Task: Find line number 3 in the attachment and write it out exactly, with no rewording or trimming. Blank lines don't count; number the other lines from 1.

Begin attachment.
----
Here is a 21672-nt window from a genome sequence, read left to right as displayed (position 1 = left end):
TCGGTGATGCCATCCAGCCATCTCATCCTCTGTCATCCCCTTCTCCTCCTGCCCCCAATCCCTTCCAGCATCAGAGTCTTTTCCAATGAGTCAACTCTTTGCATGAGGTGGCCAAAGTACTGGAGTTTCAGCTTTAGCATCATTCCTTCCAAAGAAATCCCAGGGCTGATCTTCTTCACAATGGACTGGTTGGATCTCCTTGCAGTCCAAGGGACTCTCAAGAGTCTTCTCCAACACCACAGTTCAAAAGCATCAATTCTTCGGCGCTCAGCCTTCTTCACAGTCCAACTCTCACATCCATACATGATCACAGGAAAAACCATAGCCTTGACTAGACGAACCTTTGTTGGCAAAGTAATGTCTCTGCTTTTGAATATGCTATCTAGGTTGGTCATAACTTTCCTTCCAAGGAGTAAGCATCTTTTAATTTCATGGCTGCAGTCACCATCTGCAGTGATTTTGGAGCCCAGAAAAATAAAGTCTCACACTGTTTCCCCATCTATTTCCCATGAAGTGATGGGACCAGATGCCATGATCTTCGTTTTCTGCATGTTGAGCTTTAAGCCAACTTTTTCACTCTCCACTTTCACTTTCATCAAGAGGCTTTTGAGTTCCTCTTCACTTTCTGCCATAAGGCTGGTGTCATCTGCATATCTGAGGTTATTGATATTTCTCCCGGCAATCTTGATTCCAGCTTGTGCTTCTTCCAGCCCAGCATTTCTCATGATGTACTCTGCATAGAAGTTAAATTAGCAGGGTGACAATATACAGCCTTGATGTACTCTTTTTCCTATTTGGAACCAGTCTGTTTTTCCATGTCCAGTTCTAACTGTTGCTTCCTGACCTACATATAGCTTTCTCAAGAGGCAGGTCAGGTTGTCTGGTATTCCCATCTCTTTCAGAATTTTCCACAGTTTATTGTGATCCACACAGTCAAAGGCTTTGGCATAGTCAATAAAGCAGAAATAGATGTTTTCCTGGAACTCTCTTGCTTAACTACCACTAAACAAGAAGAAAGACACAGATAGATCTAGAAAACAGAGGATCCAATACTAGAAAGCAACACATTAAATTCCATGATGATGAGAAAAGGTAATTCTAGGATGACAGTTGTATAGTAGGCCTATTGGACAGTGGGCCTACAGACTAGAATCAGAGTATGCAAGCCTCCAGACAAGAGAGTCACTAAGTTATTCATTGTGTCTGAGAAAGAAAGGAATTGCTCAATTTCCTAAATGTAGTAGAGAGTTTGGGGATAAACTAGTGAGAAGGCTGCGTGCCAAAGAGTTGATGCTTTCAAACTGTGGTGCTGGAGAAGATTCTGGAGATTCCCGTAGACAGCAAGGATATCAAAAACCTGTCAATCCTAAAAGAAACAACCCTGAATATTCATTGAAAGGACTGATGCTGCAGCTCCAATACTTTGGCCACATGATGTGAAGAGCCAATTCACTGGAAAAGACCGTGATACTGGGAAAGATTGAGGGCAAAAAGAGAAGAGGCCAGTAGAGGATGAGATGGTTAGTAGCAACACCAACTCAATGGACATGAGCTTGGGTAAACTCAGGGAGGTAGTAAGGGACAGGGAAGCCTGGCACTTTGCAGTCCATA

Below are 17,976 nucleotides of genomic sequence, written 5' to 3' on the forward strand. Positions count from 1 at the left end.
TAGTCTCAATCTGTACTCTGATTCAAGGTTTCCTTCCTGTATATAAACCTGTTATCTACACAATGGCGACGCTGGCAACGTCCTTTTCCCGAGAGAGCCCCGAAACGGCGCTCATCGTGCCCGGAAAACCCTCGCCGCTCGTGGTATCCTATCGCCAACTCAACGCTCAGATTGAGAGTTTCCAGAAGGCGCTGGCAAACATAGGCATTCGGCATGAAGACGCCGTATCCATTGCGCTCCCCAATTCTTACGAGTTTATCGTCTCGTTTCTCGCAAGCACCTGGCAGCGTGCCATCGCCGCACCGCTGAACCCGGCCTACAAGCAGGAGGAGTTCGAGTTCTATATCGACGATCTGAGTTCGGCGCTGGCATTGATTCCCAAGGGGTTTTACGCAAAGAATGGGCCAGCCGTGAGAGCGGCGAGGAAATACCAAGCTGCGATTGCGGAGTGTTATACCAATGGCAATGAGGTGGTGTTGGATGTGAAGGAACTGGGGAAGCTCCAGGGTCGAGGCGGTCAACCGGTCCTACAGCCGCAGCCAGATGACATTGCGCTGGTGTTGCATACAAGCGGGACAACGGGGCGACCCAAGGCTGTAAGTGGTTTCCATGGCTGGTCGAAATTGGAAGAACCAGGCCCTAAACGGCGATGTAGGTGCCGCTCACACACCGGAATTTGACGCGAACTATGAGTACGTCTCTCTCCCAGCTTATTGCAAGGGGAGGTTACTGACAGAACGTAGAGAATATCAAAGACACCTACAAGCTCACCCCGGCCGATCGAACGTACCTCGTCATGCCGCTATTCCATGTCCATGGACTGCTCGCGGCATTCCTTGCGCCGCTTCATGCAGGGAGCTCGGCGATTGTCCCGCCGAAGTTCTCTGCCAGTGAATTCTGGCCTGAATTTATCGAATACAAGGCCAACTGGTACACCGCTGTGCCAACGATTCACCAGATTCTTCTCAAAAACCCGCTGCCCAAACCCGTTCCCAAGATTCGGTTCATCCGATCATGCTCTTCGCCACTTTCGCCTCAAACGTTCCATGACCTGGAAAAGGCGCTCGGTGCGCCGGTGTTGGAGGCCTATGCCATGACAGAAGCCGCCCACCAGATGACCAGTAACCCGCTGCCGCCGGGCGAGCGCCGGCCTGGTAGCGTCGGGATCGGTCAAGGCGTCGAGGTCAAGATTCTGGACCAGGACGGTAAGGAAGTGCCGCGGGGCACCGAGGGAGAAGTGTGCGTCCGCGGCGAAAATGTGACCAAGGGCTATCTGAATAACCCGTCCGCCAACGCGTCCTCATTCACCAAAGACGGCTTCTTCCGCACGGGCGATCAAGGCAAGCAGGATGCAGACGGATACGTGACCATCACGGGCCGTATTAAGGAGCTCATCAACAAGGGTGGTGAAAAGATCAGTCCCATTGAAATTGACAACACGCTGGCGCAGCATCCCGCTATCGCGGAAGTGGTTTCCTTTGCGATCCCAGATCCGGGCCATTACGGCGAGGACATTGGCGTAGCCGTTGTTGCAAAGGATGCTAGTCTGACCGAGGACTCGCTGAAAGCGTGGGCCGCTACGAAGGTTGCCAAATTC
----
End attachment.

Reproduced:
Below are 17,976 nucleotides of genomic sequence, written 5' to 3' on the forward strand. Positions count from 1 at the left end.